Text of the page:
Heliophysics Science Division (670) Home

Spots Galore

Spots Galore: The Sun sported a whole slew of substantial sunspots over the period July 1-10, 2014.

Press Releases & Feature Stories

NASA's SDO Observes an X-class Solar Flare

10.20.2014
A solar flare surges off the lower left hand of the sun in this image captured by NASA's SDO on Oct. 19, 2014.

NASA Spacecraft Provides New Information About Sun’s Atmosphere

10.16.2014
NASA's Interface Region Imaging Spectrograph (IRIS) has provided scientists with five new findings into how the sun’s atmosphere, or corona, is heated far hotter than its surface.

Twisted Blob

10.16.2014
The Sun erupts with a twisted blob of plasma that was part of a coronal mass ejection blasted into space (Sept. 26, 2014).

IRIS Helps Explain Mysterious Heating of the Solar Atmosphere

10.16.2014
The Interface Region Imaging Spectrograph was launched with a specific goal: track how energy and heat courses through a little understood region of the sun called the interface region.

NASA SDO Image: Jack-o-Lantern Sun

10.14.2014
Active regions on the sun combined to look something like a jack-o-lantern’s face on Oct. 8, 2014.
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Overview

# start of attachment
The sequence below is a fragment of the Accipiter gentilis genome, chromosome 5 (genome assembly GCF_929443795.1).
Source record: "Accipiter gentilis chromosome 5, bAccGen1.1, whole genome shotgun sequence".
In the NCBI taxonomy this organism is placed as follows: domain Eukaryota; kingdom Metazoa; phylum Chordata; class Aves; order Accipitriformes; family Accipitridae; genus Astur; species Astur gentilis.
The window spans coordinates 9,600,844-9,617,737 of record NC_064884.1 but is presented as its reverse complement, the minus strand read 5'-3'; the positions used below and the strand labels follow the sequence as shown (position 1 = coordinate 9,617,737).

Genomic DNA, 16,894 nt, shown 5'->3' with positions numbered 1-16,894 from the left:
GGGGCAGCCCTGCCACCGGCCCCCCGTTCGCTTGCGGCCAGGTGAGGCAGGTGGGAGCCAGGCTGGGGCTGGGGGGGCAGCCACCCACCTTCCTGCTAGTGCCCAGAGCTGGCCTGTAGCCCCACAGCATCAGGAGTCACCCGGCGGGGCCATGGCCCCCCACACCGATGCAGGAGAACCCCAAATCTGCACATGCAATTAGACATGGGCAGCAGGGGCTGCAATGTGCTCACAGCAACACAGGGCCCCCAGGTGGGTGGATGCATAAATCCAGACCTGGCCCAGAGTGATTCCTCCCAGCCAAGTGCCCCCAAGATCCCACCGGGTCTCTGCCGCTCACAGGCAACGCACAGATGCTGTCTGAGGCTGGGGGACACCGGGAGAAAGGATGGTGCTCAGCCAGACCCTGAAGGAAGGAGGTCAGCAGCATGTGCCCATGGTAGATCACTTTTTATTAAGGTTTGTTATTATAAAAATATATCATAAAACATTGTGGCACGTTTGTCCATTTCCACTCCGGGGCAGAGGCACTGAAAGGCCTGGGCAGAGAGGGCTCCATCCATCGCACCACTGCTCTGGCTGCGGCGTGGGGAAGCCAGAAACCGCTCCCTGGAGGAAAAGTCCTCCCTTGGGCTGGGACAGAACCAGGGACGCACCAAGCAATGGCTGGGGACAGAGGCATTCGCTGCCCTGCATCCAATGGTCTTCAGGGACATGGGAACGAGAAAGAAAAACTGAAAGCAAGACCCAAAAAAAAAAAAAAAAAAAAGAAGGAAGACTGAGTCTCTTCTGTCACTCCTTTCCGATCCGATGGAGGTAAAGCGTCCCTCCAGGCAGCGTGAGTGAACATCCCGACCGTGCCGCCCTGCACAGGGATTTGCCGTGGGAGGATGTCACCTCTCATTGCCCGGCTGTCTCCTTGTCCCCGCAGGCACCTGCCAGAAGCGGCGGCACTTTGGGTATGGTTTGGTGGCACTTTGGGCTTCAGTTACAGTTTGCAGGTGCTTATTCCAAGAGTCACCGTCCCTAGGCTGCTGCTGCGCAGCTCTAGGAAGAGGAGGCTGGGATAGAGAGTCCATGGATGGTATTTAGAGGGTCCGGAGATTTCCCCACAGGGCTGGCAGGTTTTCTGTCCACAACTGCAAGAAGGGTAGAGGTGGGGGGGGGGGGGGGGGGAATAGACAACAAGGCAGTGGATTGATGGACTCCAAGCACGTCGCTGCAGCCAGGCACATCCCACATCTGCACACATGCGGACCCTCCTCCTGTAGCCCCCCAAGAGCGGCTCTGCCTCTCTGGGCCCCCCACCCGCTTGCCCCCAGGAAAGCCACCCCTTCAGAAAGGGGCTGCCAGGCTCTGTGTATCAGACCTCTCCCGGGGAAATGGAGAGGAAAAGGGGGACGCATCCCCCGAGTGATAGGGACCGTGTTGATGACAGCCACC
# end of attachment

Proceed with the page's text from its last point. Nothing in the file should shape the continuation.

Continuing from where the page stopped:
The Heliophysics Science Division conducts research on the Sun, its extended solar-system environment (the heliosphere), and interactions of Earth, other planets, small bodies, and interstellar gas with the heliosphere. Division research also encompasses geospace -- Earth's uppermost atmosphere, the ionosphere, and the magnetosphere -- and the changing environmental conditions throughout the coupled heliosphere (solar system weather).

Scientists in the Heliophysics Science Division develop models, spacecraft missions and instruments, and systems to manage and disseminate heliophysical data. They interpret and evaluate data gathered from instruments, draw comparisons with computer simulations and theoretical models, and publish the results. The Division also conducts education and public outreach programs to communicate the excitement and social value of NASA heliophysics.

Contact Us

Susan M Hendrix
301.286.7745

General inquiries about the scientific programs at NASA's Goddard Space Flight Center may be directed to the Office of Communications at 1.301.286.8955.

                                                                                                                                                                                        
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